Issue 35 - February 28, 2007


Unhappy Tuesday

Yesterday’s 416 point sell-off in the Dow Jones Industrial Average was a not so subtle reminder that earning a return does involve an element of risk. Equity markets have been moving strongly higher virtually uninterrupted since last August. Despite yesterday’s pullback, the majority of the broad Russell market indices remain positive for the year and of those which are now down, they are off less than 1.50%.

The markets got off to a bad start in Shanghai as rumors of a capital gains tax spooked an extremely frothy Chinese market to tumble over 9%. Just to put this into some perspective, the Chinese market index had risen over 140% in the preceding 12 months and was up 46% in the fourth quarter of 2006 alone. Europe continued the day’s selling and by the time the U.S. markets had a chance to open, the Dow began the day down well over 100 points. Orderly profit taking took place until well into the trading day. Then just after noon PST a New York Stock Exchange computer error allowed an hour’s worth of sales to be processed in just under two minutes. This drove the index immediately down over 200 additional points to stand down over 500 in total on the session. This also created the impression that some sort of catastrophic issue had just taken place further worrying already worn-out participants. Fortunately, that was not the case and the market regained some of the lost ground to close down 416 points or 3.3%.

As the sun rose on Wednesday in Asia, Japan sold off again, but China rallied on the day and the U.S. has found some buying strength as well.

The Road Ahead

The healthy, basic building blocks of the global economy remain in place. Balance sheets are strong. Interest rates remain low and earnings and valuations remain in reasonable territory. Employment and tax receipts continue to underpin growth in the U.S. Some have described yesterday’s action as a “growth worry” – if China were to slow down dramatically what would be the global implications for demand? Commodity related stocks bore the brunt of the selling pressure and there was a predictable flight to the safety of the U.S. Treasury market. Once again, liquidity and risk do matter, and well-balanced portfolios can withstand and defend well in times of stress.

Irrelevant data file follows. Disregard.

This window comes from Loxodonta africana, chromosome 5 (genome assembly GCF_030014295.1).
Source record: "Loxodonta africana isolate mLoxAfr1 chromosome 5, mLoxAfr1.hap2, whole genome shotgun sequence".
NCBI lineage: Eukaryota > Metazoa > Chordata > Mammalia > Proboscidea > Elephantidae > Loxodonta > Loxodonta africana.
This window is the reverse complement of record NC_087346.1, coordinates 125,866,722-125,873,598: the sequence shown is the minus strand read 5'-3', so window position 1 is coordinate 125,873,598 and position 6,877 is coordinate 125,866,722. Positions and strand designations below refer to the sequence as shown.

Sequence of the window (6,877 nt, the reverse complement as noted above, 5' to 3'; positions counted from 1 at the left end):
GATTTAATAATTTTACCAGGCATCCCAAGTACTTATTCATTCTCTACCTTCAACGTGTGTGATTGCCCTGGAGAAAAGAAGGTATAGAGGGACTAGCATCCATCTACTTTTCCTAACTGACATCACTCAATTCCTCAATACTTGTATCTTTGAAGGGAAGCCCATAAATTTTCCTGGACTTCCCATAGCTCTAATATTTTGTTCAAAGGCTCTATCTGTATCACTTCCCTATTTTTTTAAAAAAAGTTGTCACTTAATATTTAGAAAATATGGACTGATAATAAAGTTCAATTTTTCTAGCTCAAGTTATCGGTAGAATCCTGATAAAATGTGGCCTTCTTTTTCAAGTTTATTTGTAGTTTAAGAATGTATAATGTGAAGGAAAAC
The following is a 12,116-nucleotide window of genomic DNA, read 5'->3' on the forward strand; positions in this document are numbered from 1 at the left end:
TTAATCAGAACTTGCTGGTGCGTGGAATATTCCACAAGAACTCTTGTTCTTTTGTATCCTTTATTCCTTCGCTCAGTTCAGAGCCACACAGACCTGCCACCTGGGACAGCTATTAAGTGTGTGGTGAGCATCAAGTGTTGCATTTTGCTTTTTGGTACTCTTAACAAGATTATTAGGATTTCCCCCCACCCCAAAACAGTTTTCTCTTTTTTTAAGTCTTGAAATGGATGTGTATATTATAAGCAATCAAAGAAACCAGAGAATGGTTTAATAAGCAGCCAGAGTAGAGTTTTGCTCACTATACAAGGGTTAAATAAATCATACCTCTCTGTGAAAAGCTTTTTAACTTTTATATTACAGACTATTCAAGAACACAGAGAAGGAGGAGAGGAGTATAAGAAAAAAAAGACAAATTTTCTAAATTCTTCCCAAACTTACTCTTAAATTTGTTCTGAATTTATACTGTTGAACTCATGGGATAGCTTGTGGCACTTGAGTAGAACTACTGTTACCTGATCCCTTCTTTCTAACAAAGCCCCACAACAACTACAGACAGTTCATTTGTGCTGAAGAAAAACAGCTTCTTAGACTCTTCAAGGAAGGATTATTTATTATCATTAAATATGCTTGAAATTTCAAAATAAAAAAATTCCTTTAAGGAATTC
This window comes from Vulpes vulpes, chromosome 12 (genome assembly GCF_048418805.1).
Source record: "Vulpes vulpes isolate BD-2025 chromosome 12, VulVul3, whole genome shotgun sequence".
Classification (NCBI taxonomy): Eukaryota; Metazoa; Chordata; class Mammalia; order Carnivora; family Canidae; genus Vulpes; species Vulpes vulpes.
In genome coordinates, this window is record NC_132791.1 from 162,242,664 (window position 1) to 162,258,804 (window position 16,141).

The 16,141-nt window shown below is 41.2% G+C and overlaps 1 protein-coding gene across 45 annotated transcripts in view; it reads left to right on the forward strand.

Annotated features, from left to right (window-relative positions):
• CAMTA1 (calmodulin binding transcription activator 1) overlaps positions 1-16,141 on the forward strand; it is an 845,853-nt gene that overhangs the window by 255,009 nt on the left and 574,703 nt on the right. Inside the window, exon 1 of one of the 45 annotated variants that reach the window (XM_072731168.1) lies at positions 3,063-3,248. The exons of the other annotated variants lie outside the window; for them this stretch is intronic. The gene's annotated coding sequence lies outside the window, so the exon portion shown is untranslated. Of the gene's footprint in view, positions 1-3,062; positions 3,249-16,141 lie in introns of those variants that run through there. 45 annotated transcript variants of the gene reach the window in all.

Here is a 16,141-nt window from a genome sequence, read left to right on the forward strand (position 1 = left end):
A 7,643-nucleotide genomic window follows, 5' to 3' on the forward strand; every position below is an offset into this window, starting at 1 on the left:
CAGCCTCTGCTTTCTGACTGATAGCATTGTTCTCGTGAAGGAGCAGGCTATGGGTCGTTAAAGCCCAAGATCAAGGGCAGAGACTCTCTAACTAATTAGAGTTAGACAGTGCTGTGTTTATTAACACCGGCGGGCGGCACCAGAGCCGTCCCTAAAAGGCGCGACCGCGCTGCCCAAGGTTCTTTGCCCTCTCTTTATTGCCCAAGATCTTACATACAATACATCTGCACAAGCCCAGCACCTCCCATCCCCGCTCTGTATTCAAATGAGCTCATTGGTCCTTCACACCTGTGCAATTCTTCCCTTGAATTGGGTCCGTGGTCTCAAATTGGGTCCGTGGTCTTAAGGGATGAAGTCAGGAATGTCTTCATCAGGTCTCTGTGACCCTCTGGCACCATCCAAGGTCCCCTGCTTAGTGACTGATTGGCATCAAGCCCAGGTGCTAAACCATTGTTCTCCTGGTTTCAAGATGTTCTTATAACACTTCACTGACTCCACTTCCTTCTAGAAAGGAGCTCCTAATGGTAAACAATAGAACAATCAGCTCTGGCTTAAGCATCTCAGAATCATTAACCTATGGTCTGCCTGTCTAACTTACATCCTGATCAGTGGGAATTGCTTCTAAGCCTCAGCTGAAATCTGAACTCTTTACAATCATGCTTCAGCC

The bears among the pundits will take this opportunity to make their case that a housing slowdown will be the catalyst to lead U.S. markets lower. Certainly slower housing is a drag, but as we have stated before we rarely have a perfect environment in which to invest. Markets are likely to be choppy in the coming sessions, however, given our long-term view; we would recommend staying the course.

In this Edition

  • Unhappy Tuesday
  • The Road Ahead

Huntington Steele

925 4th Avenue
Suite 3700
Seattle, WA 98104



Past Issues

34 - 12.18.06
2006 - The Good, The Bad, & The Very Good
Risks and the Gift of Fear
2007 - Outlook

33 - 9.21.06
Steady As She Goes
Wide Open Range
Just the Facts
Financial Turbulence

32 - 8.11.06
The Pause
Headwinds and Tailwinds
Winning with Defense

31 - 5.19.06
Petulant Markets
What's a Chairman to do?
Recipe for Volatility
Restoring the Foundation

30 - 03.09.06
Out of the Gate 2006
A New Captain/A Long Race
The Bear's Den/ The Value of Preparation

29 - 12.01.05
Determined Not to Yield
Bond Market History Lesson
2005 Home Stretch

28 - 10.03.05
The Pennant Race
Just the Facts
Fourth Quarter Implication

27 - 08.11.05
Back to the Future
Reports of Demise
Greenspan Countdown

26 - 06.09.05
Measured Conundrum
Possible Explanations
Implications of an Uncoupled Market

25 - 04.13.05
1st Quarter 2005:
Up, Down, Sideways
Calm on Top, Turbulence Below
What's on Deck?

More Past Issues
can be found in our

Newsletter Archive


Market Highlights

  02/27/07 01/31/07 12/29/06 12/30/05 12/31/04
DJIA US 12268.60 12621.70 12463.20 10717.50 10783
S&P 500 US 1399.04 1438.24


1248.29 1211.92
Nasdaq US 2407.86 2463.93 2415.29 2205.32 2175.44
EAFE Int'l Equity 2150.11 2087.68


1680.13 1515.48
5 Yr Treasury 4.456 4.791 4.676 4.355 3.649
5 Yr AAA Muni 3.64 3.71


3.50 2.79
10 Yr Treasury 4.520 4.815 4.718 4.403 4.257
10 Yr AAA Muni 3.77 3.92 3.79 3.89 3.64
30 Yr Treasury 4.640 4.906 4.799 4.497 4.817
30 Yr AAA Muni 4.09 4.28 4.18 4.39 4.58
EUR Currency 1.3211 1.2939 1.3170 1.183 1.3652
JPY Currency 119.33 121.49


117.48 102.48
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